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Home Features Don’t write off older women, the public sector needs them
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TAGS ageing population, Australian Human Rights Commission, Diversity council of Australia, Productivity Commission
Taking on the ageing population challenges in the Intergenerational Report means tackling ageism the public sector. In particular, more women than men won’t have the security of enough superannuation to retire at 65. The question we need to ask is how we can benefit from having these older women workers?
The release of the Intergenerational report in early March catapulted me into a state of confusion.
Only the night before, I had been at the Australian Human Rights Commission launch of their corporate toolkit where they played a short video developed by the Age and Disability Discrimination Commissioner, the Hon Susan Ryan AO. This video celebrates the power of oldness. Not only is it thoroughly entertaining but it also dispels some of the myths about the capability of people in their more mature years.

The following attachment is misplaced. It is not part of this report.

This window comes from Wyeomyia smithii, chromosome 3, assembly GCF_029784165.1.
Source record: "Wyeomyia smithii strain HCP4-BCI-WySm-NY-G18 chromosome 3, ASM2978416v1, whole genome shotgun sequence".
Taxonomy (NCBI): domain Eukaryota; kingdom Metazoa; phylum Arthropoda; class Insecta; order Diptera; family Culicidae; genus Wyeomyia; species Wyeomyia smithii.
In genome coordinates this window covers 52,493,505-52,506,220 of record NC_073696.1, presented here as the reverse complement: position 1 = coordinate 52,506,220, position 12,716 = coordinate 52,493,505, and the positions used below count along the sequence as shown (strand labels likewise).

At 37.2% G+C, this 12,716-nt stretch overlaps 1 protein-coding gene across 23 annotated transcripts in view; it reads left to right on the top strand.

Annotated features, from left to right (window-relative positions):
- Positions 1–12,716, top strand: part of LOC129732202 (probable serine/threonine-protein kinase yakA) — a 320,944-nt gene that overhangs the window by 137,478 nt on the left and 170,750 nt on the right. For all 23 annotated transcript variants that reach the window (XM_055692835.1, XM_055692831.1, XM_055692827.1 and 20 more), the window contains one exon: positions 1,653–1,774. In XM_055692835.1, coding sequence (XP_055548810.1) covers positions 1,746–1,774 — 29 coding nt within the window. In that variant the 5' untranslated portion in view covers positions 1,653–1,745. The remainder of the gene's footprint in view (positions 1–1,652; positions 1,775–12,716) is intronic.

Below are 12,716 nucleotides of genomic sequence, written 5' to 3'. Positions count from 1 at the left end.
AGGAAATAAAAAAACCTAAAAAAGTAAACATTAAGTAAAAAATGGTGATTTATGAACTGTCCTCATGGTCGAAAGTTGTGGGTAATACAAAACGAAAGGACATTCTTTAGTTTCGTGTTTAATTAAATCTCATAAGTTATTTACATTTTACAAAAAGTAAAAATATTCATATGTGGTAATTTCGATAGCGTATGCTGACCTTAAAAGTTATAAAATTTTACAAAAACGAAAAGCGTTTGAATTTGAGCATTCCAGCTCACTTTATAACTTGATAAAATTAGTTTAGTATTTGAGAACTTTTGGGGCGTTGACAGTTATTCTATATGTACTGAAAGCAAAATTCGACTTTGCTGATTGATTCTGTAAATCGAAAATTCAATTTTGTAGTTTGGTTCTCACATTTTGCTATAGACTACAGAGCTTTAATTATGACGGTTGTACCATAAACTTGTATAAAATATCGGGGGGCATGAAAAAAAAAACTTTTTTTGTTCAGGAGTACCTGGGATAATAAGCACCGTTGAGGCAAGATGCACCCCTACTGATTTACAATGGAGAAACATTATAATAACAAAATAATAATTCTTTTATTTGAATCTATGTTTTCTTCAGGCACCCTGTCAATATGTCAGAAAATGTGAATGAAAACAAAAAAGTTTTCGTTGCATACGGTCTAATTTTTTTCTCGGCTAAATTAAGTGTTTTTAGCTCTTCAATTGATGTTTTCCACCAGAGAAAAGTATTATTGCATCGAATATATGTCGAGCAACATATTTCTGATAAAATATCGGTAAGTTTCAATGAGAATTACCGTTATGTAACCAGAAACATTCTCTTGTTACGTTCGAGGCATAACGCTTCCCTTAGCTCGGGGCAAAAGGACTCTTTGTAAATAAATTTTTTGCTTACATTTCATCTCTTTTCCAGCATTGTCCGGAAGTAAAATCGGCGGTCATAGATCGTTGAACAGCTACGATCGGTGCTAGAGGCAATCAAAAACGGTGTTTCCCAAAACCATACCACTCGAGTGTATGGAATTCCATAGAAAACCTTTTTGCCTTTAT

However, the quirky video also revealed a sinister reality — that mature age workers face substantial discrimination and other barriers to fully participating in the workplace.
The Intergenerational Report has projected life expectancies to increase to 95.1 years for men and 96.6 years for women by 2054-55. It also projects labour market participation rates among those aged 65 and over to increase from the current rate of 12.9% to 17.3% in 2054-55. But until we tackle widespread ageism, is this increase really possible?
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CEO, Diversity Council Australia. Former public servant in the Equal Opportunity for Women in the Workplace Agency, where she developed the first ever census of ‘Australian Women in Leadership’, ‘Business Achievement Awards’, and ‘Employer of Choice for Women’ citation.
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